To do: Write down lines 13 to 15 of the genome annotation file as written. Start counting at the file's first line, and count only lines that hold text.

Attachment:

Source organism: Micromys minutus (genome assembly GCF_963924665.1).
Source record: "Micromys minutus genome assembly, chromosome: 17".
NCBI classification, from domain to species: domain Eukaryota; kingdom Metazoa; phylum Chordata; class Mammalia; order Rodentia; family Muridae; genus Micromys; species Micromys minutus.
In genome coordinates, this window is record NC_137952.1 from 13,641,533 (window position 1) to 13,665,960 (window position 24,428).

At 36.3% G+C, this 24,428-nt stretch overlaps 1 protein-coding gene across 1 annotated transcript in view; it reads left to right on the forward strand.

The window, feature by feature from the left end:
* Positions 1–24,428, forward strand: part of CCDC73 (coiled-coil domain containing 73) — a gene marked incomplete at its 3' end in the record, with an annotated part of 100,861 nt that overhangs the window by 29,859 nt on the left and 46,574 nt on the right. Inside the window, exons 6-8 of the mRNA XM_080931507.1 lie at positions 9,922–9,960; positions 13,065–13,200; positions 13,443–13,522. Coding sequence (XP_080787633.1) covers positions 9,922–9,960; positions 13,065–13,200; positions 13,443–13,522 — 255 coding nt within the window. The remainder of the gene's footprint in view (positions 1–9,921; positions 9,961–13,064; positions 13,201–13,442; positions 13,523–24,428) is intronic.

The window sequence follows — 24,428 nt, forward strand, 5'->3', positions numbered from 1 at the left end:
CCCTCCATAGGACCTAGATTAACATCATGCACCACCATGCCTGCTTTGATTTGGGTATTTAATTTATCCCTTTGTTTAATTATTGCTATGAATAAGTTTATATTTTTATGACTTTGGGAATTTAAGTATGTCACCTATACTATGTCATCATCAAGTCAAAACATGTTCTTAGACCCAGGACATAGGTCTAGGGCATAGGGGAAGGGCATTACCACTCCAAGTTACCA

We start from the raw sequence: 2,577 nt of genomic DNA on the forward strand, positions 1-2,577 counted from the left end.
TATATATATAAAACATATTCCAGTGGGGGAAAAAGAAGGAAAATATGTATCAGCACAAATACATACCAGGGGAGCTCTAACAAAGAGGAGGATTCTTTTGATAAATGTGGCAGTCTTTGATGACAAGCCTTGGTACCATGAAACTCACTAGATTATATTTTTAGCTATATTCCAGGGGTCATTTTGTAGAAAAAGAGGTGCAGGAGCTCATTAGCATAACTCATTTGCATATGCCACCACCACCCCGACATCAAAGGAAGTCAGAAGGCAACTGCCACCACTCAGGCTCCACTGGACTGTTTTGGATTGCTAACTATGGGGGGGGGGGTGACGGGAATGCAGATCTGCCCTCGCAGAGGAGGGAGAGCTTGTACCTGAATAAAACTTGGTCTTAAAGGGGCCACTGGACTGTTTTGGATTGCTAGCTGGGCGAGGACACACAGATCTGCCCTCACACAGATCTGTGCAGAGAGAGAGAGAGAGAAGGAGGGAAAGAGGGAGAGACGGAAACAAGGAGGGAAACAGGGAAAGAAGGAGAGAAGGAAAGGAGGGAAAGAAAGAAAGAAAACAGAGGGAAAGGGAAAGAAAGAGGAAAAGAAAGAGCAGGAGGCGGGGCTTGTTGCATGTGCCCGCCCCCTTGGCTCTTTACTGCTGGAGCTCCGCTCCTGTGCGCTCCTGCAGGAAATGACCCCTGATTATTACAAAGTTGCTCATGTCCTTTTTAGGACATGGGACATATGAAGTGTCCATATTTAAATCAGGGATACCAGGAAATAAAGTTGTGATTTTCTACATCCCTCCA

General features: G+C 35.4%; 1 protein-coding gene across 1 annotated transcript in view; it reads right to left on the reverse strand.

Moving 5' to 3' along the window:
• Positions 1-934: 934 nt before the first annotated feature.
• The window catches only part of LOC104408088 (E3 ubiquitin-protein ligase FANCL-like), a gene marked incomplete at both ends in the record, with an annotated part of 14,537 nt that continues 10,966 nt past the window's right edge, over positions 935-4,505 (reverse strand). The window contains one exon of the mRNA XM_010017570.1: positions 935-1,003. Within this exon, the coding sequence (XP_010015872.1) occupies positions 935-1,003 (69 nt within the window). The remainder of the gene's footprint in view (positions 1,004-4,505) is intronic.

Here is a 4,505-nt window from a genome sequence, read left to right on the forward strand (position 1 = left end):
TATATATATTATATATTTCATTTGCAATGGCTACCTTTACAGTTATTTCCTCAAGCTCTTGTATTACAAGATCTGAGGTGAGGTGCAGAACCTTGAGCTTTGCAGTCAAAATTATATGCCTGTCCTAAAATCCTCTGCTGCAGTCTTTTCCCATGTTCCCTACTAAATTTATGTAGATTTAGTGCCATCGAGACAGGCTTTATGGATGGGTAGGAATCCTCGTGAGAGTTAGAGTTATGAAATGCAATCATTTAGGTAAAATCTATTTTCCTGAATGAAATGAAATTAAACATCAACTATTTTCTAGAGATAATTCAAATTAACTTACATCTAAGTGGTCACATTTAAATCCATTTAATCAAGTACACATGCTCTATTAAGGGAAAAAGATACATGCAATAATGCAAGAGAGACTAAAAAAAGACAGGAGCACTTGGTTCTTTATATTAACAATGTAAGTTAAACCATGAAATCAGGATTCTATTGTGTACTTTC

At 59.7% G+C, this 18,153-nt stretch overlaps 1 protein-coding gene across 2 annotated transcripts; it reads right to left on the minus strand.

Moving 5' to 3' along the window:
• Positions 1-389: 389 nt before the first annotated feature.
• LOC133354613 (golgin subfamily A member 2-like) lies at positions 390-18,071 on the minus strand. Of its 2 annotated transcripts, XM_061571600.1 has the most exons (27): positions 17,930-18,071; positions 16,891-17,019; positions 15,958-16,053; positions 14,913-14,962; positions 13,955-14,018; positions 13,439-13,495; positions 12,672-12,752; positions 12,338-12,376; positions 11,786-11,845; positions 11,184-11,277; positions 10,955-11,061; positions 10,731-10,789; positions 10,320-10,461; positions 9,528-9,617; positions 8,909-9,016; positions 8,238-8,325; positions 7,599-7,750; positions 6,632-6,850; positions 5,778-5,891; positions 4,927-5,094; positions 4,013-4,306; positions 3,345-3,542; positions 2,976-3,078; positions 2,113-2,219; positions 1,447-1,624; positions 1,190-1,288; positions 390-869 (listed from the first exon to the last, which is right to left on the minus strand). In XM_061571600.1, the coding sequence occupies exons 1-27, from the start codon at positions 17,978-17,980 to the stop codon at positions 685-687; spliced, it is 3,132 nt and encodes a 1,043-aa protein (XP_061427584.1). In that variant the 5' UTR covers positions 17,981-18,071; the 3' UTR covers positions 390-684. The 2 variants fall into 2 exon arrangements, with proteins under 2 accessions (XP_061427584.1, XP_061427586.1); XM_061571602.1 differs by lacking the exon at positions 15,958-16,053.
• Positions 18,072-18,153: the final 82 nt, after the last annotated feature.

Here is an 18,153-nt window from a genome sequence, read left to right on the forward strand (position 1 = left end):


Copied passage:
Moving 5' to 3' along the window:
• Positions 1-934: 934 nt before the first annotated feature.
• The window catches only part of LOC104408088 (E3 ubiquitin-protein ligase FANCL-like), a gene marked incomplete at both ends in the record, with an annotated part of 14,537 nt that continues 10,966 nt past the window's right edge, over positions 935-4,505 (reverse strand). The window contains one exon of the mRNA XM_010017570.1: positions 935-1,003. Within this exon, the coding sequence (XP_010015872.1) occupies positions 935-1,003 (69 nt within the window). The remainder of the gene's footprint in view (positions 1,004-4,505) is intronic.